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Research on Future Skill Demands: A Workshop Summary 5 Promising New Data and Research Methods Moderator Christopher Sager (University of Central Florida) introduced the speakers, promising a lively discussion of new data and research methods for analyzing changes over time in workplace skill demands. FEASIBILITY OF USING O*NET TO STUDY SKILL CHANGES Industrial/organizational psychologist Suzanne Tsacoumis provided an overview of the Occupational Information Network (O*NET) database and described its potential for researching recent changes in skill demands and projecting future changes (Tsacoumis, 2007a). She explained that, during the 1930s, the U.S. Department of Labor (DOL) created the Dictionary of Occupational Titles (DOT), a compilation of occupational data from trained job analysts who observed and interviewed workers. The DOT was updated several times over the following decades, and the 1991 edition included information on about 12,000 occupations. A DOL advisory panel, convened in 1990 in response to increasing criticism of this large, expensive, and inflexible job catalogue (e.g., National Research Council, 1980), recommended creating an electronic database that would collect more information and rely primarily on surveys of job-holders to update information on jobs. This led to creation of O*NET, which uses a common language to describe many occupations, facilitating comparisons and analysis.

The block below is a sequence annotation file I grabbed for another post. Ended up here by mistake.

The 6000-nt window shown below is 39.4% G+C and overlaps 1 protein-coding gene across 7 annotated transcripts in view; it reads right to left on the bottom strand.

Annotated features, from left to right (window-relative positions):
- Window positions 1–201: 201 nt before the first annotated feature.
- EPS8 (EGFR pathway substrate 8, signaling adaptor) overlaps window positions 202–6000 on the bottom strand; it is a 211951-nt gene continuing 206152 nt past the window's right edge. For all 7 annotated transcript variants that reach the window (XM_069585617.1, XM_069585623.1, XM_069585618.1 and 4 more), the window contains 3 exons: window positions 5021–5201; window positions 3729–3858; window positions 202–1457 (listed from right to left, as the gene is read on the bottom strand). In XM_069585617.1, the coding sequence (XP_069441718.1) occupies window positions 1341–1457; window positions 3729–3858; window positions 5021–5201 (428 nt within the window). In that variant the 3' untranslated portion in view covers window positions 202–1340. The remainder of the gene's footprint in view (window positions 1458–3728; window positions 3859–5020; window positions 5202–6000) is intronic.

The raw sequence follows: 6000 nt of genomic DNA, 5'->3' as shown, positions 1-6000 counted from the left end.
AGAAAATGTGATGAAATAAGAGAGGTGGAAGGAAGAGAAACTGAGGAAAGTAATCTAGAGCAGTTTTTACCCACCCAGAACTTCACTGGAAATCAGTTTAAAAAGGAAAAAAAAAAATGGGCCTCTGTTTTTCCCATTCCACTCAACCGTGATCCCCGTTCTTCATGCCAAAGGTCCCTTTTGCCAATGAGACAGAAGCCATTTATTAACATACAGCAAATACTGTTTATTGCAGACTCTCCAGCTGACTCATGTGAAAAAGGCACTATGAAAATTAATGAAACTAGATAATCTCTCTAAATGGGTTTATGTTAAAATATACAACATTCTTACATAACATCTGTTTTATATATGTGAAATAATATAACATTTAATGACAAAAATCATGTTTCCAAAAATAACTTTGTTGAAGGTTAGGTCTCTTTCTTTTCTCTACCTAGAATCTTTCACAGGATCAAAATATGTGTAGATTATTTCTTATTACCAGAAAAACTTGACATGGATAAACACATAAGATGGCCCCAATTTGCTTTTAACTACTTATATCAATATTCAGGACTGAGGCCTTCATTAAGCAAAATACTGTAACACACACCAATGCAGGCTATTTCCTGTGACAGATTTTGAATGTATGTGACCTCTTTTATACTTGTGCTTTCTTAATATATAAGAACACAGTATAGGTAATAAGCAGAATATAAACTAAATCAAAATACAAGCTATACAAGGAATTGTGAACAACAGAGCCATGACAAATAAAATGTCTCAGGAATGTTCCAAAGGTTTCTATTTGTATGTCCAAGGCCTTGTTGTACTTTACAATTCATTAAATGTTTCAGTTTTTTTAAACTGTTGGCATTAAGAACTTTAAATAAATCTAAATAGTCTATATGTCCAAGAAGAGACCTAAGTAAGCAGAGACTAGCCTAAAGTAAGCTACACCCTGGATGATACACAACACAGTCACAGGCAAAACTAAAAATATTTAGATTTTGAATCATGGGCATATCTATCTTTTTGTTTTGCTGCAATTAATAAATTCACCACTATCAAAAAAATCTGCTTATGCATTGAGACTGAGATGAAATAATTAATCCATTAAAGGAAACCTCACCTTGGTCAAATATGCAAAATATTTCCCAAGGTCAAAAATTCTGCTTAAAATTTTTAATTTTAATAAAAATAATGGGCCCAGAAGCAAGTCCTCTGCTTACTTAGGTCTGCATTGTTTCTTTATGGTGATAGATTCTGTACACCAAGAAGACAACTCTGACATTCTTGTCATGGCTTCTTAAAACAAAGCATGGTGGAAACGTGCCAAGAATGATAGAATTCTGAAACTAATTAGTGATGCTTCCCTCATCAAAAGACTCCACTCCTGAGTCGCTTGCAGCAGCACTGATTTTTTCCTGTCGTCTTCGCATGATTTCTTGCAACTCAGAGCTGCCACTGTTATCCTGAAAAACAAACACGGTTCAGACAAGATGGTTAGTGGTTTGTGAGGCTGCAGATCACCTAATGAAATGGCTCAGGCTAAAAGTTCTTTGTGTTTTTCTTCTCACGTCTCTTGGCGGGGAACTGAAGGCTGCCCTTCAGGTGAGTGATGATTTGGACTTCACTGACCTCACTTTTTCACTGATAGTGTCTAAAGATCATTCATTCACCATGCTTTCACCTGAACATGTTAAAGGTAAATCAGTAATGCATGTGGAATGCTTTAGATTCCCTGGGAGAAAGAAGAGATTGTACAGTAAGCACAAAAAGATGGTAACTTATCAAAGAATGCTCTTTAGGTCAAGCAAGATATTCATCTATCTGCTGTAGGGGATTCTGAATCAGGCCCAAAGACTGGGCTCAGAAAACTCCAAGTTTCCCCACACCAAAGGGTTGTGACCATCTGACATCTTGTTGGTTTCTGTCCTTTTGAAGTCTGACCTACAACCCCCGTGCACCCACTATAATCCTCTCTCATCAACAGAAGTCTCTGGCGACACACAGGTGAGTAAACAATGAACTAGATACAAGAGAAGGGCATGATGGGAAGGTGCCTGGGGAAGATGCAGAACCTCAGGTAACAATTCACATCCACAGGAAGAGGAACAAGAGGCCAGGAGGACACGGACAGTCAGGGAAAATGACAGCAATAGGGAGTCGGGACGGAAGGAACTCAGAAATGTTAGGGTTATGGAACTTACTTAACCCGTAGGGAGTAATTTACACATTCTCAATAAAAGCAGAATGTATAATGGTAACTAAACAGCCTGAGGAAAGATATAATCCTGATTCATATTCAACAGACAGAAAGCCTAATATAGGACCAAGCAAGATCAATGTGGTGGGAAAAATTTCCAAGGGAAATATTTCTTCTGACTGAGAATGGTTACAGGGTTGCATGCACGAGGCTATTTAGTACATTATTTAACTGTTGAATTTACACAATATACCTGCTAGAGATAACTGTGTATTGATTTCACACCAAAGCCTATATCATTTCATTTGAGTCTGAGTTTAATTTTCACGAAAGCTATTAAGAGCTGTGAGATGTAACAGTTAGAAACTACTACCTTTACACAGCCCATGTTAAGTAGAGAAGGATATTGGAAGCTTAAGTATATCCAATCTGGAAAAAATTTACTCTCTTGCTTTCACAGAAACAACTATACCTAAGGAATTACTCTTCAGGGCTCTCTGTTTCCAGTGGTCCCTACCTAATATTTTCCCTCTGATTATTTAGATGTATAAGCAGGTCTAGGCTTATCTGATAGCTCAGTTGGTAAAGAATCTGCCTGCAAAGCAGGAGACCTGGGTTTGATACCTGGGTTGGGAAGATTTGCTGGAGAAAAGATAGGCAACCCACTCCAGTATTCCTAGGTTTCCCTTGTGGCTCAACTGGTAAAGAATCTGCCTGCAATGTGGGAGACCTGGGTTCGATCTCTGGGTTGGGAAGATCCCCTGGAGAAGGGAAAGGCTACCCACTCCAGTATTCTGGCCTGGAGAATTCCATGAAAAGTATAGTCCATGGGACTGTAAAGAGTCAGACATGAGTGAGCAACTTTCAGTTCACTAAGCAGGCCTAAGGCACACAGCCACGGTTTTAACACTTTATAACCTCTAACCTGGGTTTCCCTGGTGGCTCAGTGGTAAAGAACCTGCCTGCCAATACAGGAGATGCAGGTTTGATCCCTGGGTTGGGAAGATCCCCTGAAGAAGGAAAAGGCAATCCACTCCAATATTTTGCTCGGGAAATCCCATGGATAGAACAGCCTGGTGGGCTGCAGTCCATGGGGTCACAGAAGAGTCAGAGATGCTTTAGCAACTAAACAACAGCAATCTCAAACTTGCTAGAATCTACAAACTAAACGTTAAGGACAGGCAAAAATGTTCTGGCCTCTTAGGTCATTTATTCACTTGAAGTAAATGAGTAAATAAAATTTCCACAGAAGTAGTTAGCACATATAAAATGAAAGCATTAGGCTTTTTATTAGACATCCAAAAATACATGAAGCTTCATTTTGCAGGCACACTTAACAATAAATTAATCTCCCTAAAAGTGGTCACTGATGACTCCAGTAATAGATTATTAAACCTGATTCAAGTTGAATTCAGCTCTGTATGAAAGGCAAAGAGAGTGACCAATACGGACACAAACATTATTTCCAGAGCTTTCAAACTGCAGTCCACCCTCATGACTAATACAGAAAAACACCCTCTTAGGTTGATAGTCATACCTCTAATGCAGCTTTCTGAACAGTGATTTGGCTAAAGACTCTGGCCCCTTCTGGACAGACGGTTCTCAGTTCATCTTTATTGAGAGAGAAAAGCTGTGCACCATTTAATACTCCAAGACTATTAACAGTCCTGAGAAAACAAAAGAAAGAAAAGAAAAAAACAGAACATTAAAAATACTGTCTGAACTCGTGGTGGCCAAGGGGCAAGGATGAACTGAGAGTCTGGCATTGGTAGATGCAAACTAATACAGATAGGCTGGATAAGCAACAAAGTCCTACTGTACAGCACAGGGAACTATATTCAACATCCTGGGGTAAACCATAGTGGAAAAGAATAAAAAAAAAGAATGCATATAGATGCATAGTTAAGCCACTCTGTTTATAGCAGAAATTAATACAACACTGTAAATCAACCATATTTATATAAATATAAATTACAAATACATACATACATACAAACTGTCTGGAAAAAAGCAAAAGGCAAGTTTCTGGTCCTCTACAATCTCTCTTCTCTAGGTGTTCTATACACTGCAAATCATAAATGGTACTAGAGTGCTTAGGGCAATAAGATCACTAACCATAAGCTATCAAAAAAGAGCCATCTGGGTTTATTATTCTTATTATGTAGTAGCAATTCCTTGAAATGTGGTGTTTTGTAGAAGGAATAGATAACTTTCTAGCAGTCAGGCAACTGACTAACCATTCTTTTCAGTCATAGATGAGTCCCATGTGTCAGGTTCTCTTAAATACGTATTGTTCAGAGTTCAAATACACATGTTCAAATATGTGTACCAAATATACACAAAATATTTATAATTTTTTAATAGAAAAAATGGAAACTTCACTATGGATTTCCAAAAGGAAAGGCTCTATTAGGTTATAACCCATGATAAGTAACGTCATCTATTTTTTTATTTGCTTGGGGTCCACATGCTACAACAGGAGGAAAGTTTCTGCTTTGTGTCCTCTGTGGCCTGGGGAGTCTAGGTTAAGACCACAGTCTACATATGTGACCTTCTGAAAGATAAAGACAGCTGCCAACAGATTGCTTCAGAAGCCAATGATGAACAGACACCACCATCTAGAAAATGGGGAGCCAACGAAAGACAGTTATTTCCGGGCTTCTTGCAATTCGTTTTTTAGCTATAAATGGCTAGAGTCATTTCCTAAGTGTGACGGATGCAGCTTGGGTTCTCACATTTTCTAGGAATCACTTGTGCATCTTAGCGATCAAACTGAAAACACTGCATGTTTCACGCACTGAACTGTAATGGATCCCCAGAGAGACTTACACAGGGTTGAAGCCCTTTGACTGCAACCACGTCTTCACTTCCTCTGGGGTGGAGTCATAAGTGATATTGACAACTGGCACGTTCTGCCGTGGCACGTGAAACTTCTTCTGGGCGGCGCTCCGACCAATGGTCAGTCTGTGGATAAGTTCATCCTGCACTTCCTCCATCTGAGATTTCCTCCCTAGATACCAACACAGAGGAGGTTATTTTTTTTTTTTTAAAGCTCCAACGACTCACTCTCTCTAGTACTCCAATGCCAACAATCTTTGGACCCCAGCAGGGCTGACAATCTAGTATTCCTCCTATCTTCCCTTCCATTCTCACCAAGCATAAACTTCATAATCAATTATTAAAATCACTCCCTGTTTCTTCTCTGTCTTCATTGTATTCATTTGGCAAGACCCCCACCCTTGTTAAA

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Research on Future Skill Demands: A Workshop Summary Overview of the O*NET Database Tsacoumis described two core elements of O*NET—the content model and the occupational taxonomy. The content model, based on extensive research on job analysis (Peterson, Mumford, Borman, Jeanneret, and Fleishman, 1999), organizes job information into six broad categories (see Figure 5-1). There are three types of information related to the individual worker: (1) characteristics, such as abilities the worker brings to the job; (2) requirements for entry into the occupation, including skills, knowledge, and education; and (3) experience required for entry, including training, skills, and licensing. The content model also includes three types of information related to the job: (1) occupational requirements, such as what work activities are performed; (2) workforce characteristics, including information on projected demand for this occupation; and (3) occupation-specific information, including tasks and technology. Tsacoumis explained that within each of these six broad categories there is a wealth of additional information and descriptors (Tsacoumis, 2007b). Although the O*NET occupational information was originally structured according to the Occupational Employment Statistics classification system of the Bureau of Labor Statistics (BLS), an Office of Management and Budget directive in the year 2000 led to a reorganization of the in- FIGURE 5-1 The O*NET content model. SOURCE: National Center for O*NET Development (2007). Reprinted with permission.